tecting his lead by running  from a relentless, young George Thanos.  Reading the blow by blow description of the match one might get the
impression that observers who had followed Lewis's career were left shaking their heads in disbelief at the end of the match as a result of the
antics displayed by Lewis.

The scenario above is not so surprising when you consider that George's instructor was the great Grand Master Ki Whang Kim (1920-1993).
The Kim Studio located in Silver Spring Maryland churned out some of the best compettitors n the U.S. such as Mike Camberiate, Neil Ehrlich,
Larry Stone, Wendell Robinson, Ralph Nelson, Bill Keefer, Mitchell Bobrow, Albert Cheeks, Mike Warren, Keith Yarlboro, Marcella Byrd,
Jim Roberts Jr. the perennial forms champion in the early days and John Critzos who arrived later on the scene.

George Thanos training with Mitchell Bobrow

George Thanos' career as a fighter extended from the 60's into the 70's where he won numerous events including the All American Open in
1975 held at Madison Square Garden in New York City perhaps the most prestigious tournament of the time. Winning grand championship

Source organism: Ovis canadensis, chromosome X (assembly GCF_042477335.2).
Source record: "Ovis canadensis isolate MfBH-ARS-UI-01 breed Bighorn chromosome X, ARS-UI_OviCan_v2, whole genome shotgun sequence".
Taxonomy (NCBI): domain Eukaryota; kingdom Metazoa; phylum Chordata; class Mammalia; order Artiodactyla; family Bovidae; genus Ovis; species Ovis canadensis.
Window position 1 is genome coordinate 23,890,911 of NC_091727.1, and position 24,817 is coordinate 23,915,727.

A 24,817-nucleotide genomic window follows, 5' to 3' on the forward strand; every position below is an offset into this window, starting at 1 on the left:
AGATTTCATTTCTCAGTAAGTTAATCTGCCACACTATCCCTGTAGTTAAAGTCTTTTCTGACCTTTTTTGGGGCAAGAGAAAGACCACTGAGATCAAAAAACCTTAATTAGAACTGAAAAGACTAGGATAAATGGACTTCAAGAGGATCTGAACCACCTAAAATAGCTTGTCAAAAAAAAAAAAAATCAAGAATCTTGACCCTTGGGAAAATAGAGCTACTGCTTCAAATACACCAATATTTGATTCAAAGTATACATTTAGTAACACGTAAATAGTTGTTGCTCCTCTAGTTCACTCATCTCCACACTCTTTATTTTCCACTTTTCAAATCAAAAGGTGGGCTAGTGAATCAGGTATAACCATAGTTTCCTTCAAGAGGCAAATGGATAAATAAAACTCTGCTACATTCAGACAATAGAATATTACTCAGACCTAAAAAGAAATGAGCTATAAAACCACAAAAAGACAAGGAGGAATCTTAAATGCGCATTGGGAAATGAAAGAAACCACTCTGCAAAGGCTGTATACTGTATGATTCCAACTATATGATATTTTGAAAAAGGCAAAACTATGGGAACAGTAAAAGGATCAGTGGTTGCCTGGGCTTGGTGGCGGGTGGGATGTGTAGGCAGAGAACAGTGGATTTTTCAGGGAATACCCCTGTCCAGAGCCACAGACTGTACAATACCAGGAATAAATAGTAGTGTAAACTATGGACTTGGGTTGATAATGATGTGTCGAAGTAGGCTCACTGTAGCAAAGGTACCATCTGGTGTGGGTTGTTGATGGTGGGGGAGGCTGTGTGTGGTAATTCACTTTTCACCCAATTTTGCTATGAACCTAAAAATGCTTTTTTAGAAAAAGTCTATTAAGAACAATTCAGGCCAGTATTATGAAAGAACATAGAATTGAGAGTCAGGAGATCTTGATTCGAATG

of the All American when it was held "The Garden" in the 70's was the zenith achievement of a champion's career.

George began his martial arts training at Kim Studio in Silver Spring Maryland in 1965 at the age of  13. He was personally instructed by Ki
Whang Kim and rtceived his black belt in Moo Duk Kwan Tang Soo Do in 1966.   In 1975 George operated and taught at the Tae Kwon Do
Moo Duk Kwan of America Inc.- Kim Studio of Karate in Myrtle Beach, South Carolina.   During the 70's Karate Illustrated Magazine nick-
named George "gray ghost" due to his light skin tone.  His opponents took heed to the meaning of George's last name "Thanos" which means
"death" in the traditional Greek language.  During the 70's George won victories over several champions including Joseph Hayes, Alan Miller,
Flem Evans, Wayne VanBuren, jaquet Bazemore, Gerard Robbins and Adolpho Velasco.  He defeated Louis Delgado twice in the same day.